Uwe Boll’s on Postal

by Irma Arkus

Despite the flood of criticisms, Uwe Boll’s Postal has more than exceeded my expectations making it one of my favorite films of the year.

Postal is, like so many of Boll’s films, based on a same name video-game. Unlike most video-game based movies, however, Postal stays true to its origins.

We’ve all groaned watching Resident Evil, Doom, and even Final Fantasy. And yes, we’ve also screamed in agony watching Boll’s own gems like BloodRayne, BloodRayne II and Alone in The Dark. Postal, however, has subject matter that for the most part is brash, culturally insensitive, and even insulting, providing a much needed humour relief.

Postal has it all. It pokes fun at Islamic terrorism, corporate culture, organized religion, cops, celebrities and media. Even children and elderly get shot (yes, the children!). And, perhaps a bit less outrageous due to delay in the film’s release, even G.W. Bush gets his just deserts.

Zach Ward’s acceptable performance as Postal Dude is overshadowed by that of the amazing Dave Foley who plays Postal Dude’s uncle and a religious leader.

In fact, casting for Postal would be an envy of most films, as familiar faces of Erick Avari, Ralf Moeller, J.K. Simmons, and even Verne Troyer grace the screen. Not to mention the incredible appearance of Seymour Cassel and David Huddleston as curmudgeonly commentators. And it is worth mentioning that all these face would represent very little if not for the steady eye of the cinematographer, Mathias Neuman.

The film is outright funny. And bloody. And funny. Postal is, in essence, an instant cult-classic film.

It would not be Boll’s film without controversy though. Last few weeks were spent rehearsing a well-prepared speech, as Boll points out that Postal is not bad, and yet no one will get to see it, as its release is confined to a minimal screen presence in North America.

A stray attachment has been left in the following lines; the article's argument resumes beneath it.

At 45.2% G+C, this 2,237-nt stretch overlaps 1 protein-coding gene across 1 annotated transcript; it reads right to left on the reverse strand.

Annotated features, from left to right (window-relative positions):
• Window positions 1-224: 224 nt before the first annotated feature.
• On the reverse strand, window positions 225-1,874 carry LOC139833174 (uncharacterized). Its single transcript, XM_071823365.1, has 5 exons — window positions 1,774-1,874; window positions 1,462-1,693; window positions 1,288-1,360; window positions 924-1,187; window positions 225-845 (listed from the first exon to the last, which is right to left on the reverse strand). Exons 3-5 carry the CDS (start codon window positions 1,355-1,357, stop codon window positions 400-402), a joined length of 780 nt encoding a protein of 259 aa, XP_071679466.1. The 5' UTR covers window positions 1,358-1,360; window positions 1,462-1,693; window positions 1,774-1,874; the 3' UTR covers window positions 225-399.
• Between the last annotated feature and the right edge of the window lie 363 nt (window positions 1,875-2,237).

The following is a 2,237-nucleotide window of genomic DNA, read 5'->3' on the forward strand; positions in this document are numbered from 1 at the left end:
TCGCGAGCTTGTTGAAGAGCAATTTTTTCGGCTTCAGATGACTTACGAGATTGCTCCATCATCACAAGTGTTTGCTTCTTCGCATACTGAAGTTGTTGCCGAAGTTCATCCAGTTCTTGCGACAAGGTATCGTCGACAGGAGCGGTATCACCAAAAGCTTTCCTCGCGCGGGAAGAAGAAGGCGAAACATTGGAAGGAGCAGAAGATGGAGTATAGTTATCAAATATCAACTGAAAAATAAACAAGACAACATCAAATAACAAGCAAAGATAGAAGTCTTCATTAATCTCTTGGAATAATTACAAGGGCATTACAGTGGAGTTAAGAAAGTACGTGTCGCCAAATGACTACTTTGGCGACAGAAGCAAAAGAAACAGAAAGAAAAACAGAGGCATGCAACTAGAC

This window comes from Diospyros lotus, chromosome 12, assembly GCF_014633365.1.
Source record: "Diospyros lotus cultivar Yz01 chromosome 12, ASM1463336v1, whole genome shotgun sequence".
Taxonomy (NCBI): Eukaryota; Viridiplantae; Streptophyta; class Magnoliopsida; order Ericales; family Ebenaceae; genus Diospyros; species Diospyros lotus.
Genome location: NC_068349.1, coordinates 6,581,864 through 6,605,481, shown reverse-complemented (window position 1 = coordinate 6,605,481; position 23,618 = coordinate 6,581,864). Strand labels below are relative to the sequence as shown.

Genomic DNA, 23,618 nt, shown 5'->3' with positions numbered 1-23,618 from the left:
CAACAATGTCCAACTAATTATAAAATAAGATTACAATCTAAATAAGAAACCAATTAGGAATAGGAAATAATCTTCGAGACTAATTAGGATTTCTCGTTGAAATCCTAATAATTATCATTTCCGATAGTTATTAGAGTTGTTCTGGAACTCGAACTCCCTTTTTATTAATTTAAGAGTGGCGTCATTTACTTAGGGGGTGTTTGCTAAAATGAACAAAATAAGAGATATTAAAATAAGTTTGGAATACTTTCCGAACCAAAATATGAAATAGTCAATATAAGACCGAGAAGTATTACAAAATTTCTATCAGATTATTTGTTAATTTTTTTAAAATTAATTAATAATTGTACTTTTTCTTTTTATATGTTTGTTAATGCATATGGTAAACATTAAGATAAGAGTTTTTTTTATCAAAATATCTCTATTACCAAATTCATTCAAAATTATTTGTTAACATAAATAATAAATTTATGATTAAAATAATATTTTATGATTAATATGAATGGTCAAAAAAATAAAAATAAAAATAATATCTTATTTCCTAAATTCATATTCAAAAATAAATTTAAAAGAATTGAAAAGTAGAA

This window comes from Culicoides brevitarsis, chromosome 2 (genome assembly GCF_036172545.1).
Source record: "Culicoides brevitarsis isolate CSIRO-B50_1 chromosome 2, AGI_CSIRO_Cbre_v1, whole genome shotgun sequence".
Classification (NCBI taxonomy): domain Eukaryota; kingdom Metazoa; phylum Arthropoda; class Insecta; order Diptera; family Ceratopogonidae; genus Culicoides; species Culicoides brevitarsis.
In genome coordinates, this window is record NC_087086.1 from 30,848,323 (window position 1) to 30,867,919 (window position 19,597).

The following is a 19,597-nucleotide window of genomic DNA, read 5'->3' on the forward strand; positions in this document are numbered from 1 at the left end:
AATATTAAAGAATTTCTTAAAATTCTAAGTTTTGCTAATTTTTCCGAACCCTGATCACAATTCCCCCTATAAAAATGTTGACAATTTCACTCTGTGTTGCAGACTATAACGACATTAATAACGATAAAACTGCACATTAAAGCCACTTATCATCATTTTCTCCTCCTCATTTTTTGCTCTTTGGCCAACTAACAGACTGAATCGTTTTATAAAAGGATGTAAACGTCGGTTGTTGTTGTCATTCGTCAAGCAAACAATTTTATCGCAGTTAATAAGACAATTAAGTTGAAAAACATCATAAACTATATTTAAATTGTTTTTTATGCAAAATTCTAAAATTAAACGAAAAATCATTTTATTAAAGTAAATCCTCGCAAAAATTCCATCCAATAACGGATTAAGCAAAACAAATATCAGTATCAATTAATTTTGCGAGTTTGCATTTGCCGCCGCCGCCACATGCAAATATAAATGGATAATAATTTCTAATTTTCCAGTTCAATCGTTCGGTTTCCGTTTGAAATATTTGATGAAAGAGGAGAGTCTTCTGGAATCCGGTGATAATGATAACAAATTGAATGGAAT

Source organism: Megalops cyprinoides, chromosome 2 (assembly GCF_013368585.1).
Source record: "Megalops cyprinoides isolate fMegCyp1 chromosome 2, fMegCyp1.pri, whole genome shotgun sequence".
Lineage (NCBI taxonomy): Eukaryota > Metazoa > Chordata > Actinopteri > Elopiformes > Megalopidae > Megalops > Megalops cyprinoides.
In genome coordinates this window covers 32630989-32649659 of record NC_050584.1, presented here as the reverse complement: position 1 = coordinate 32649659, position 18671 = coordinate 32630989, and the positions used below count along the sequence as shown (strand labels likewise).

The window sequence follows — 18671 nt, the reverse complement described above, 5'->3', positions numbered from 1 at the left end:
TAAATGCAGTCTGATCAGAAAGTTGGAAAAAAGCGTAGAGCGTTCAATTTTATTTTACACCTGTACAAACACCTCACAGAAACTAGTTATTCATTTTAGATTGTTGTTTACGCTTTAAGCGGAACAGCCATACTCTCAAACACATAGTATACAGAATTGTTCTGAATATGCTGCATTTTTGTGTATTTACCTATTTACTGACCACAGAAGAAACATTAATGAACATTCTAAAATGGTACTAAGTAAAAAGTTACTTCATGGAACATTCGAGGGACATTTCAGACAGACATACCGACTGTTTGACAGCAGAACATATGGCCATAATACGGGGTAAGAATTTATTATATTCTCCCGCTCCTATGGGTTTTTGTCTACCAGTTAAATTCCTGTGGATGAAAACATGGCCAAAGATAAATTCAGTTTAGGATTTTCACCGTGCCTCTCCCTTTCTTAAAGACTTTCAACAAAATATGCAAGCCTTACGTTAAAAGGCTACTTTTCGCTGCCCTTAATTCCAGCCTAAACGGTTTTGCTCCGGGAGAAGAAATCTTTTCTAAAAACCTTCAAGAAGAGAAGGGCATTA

“This movie,” explains Boll delicately,”should kick you in the balls. It is not a ‘nice satire’ but a dirty, insulting movie.” As for its political message, Boll explains: “I tried to make a political satire, that would insult everybody, including myself. I tried to show that we are all wrong and if we continue with our actions, we will destroy everything, and I was extremely pissed about the Bush government…a criminal ruling the world?!”

He adds: “I have nothing against Hollywood movies, but every week we see same movies: Iron Man, Hellboy II, Batman II… And I am shocked at the reviewers. I am not sure what the job of a reviewer is but how can a reviewer write ‘it would be better if this movie not get any screens’ – is this really what reviewer does? Week after week we get same Hollywood blockbusters…reviewers protect these films that cost $100m to advertise and $200m to produce. And then every once in a while they endorse an art house film.”

Postal is a bit like Boll himself. Between the scenes of brash and loud nature, one can also find some truth.